From Virtualization to Cloud Native - a Telco's Journey

Stefan Kindt, Head of Cloud Market Development, Nokia
Stefan Kindt, Head of Cloud Market Development, Nokia

Stefan Kindt, Head of Cloud Market Development, Nokia

Over the past several decades, telco networks have been developed and operated the same way. Traditional telco network functions have been developed as vertically integrated units, with purposed-built hardware and software. The networks have been operated by telco experts – as management systems have been rather complex – and built around proprietary interfaces.

With cloud computing changing the way IT systems have been built and operated and new applications deploying much faster and scaling according to user demand, this new paradigm also has become one of the hottest topics for the modern telco world. Potential benefits of a fully cloud-native infrastructure, operations and application environment have become key drivers for transformation. Some potential benefits include:

• Addressing unpredictable traffic growth through resource pooling and elasticity
• Delivering on customer expectations for network performance with guaranteed quality across an infrastructure-agnostic network
• Significant lower total cost of ownership through automation, scale and commercial off-the-shelf equipment
• Enabling "pay as you grow" models and reduced up-front risk and cost of new services.

A cloud-native environment can support a telco's primary objective whether it be providing a better customer experience, coping with demand fluctuations across the network, cost reduction in operations of complex networks or shortening innovation cycles and developing new revenue streams.However, the journey to the cloudis lengthy as not only the technology must betransformed, but also new business processes need to be introduced – combined with the substantial mindset change required of the entire organization.

The technology transformation for the communication service providers can be described in three main steps:

1. Virtualization - Uncoupling the telco applications from the purpose-built equipment so that network functions and applications can operate on commercial, off-the-shelf hardware. This first technological transformation step targets platform economies, and started several years back. Even though this has been a very important step, the benefits with respect to scaling or network function and service lifecycle management have been rather limited.

2. Cloudifications – At this point operations begin to transform substantially, introducing a new, complementary set of management and orchestrations tools for scaling, resiliency, and managing the whole lifecycle of network functions and services on the cloud platform, with process automation emerging. This also enables new business and deployment models, like platform-as-a-service (PaaS) or network-as-a-services (NaaS).Though multiple cloud stacks are around and used for piloting and first commercial implementations, OpenStack has become the prime choice for the majority of communication service providers and vendors, driven by a mutual interest to incorporate and contribute to open source for common SW platforms where possible.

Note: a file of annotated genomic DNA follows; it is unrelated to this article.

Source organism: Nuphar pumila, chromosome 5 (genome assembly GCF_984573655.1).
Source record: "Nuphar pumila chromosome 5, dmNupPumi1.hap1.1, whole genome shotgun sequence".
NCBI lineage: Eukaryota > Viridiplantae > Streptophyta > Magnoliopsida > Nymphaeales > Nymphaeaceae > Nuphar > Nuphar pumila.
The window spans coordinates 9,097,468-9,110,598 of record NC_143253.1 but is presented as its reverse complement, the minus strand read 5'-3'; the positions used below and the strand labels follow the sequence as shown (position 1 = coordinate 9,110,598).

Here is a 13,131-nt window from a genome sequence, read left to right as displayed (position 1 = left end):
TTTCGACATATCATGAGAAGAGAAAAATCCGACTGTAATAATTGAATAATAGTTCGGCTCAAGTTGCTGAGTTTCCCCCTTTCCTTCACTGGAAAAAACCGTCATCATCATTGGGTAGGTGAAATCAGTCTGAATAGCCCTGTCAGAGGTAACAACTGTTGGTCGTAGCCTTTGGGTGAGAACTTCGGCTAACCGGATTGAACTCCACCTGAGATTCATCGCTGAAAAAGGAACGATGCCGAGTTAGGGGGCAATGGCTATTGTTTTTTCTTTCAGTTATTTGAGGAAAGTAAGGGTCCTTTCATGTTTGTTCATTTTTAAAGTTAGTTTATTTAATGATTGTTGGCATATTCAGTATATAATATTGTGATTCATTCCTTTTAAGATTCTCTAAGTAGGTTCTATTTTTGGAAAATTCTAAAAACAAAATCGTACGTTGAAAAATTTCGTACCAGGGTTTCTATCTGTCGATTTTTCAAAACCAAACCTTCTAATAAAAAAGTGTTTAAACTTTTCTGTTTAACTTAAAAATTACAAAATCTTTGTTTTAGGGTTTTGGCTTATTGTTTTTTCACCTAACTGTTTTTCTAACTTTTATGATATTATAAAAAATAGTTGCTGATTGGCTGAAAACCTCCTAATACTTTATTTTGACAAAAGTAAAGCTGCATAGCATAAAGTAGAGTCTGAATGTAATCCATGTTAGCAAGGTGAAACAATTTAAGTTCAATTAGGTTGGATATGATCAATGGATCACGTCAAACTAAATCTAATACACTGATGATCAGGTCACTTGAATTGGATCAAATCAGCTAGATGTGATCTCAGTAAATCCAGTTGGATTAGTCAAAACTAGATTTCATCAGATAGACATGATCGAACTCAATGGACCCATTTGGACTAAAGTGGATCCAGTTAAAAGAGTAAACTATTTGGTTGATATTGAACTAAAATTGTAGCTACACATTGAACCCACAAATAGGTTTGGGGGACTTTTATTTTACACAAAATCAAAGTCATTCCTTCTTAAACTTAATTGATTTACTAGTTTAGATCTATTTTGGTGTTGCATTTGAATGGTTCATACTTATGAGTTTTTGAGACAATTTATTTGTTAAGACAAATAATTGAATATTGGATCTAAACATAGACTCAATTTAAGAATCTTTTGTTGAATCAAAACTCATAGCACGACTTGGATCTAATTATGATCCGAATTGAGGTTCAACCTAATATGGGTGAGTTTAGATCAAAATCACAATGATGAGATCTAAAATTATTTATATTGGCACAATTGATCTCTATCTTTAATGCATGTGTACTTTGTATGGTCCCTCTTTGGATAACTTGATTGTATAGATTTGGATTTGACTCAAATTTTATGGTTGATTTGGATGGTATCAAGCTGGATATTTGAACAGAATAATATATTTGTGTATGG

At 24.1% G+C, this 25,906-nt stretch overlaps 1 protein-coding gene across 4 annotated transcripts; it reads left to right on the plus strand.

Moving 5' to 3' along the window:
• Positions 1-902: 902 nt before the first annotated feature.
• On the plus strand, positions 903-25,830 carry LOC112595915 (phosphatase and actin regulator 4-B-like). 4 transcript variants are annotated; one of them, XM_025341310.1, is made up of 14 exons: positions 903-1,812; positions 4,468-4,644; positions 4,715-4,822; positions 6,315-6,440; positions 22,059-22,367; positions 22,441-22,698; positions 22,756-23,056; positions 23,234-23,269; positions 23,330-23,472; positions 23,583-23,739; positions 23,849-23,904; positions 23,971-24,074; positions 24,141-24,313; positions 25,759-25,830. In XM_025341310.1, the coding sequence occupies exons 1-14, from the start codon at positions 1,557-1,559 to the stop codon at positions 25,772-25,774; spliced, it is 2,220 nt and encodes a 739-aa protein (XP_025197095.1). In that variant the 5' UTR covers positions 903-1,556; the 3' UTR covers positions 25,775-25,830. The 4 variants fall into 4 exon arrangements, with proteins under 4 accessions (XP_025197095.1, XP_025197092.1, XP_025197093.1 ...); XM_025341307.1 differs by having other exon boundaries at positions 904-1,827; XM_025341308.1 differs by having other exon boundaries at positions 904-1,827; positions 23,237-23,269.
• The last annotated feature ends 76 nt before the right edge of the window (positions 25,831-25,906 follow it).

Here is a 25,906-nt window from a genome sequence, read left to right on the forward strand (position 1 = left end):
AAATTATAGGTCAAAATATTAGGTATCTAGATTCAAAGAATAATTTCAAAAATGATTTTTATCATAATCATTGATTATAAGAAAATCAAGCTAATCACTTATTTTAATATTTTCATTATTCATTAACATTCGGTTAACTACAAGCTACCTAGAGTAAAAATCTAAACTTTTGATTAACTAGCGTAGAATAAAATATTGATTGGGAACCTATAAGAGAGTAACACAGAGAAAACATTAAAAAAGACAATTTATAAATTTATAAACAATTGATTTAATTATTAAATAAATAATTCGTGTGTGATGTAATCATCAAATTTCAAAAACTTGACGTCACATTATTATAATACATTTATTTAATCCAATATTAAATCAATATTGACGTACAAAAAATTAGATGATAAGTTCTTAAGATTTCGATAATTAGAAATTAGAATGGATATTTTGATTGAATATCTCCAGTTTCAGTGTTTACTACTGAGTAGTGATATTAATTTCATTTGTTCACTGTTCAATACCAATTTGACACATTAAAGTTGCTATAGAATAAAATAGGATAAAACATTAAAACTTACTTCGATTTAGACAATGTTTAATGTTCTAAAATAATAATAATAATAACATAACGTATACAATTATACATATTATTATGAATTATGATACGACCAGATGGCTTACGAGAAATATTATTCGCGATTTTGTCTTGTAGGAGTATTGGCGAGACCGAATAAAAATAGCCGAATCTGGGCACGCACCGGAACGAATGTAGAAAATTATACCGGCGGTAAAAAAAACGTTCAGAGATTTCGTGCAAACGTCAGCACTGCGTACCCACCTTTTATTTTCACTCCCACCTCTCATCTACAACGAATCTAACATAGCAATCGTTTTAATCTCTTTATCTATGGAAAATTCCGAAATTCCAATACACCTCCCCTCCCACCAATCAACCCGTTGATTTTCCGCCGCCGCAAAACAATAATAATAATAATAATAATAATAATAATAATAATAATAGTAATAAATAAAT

3. Cloud-native – at the final stage we see a ‘cloud-first’ mindset dominating, from the applications and services design and deployment to the supporting business processes. Network functions will be re-designed to become stateless, based on micro-service architecture, and functional in VM, containers or on bare-metal machines, allowing for maximum flexibility to flow with user demand and business needs. Cloud-native design is also key to fully leverage the resiliency of the cloud, achieving carrier-grade ‘five nines’ availability onnetwork service levels running on less-reliable cloud platforms.Openness also becomes key, leveraging not only open source or inner source but also providing open API’s for a new level of programmability that makes creating new services much easier.

Using E2E service orchestration systems with fully cloud-native telco infrastructure enable new, faster customer services. For example temporary pop-up networksor MVNO's mass provisioning become feasible, enabling new revenue opportunity for service providers in business verticals.

And the operations? Changing from traditional networks to cloud-native design not only requires a change from vertical to horizontal organization but also leverages highly automated processes, closed-loop operations and zero-touch operations. This results in a much leaner organization for the operations of the network and frees up resources for more customer-centric tasks. New paradigms like DevOps allow communication services providers to gain agility, closing  the gap to OTT service providers.

How is this related to upcoming 5G networks?To realize new service principles of 5G a fully cloud-native environment is key but not vice versa. The orchestration of a multitude of network slicing without a fully automated operations and service assurance would economically not be feasible. 5G’s ultra-reliable low-latency communication demands architectural changes with edge clouds, with smart and automated orchestration systems distributing workloads between central and edge datacenters as needed.

Ideally, CSPs will have gone through most of the cloud transformation before starting the 5G journey.However, leveraging cloud benefitsextensivelyis even possible in today‘s mobile 2G/3G/4G as well as fixed networks environment, improving user experience and making subscriber service possible at a speed never achieved before. No matter the network, the time for CSPs to start their cloud transformation journey is now – and the first step is Virtualization.

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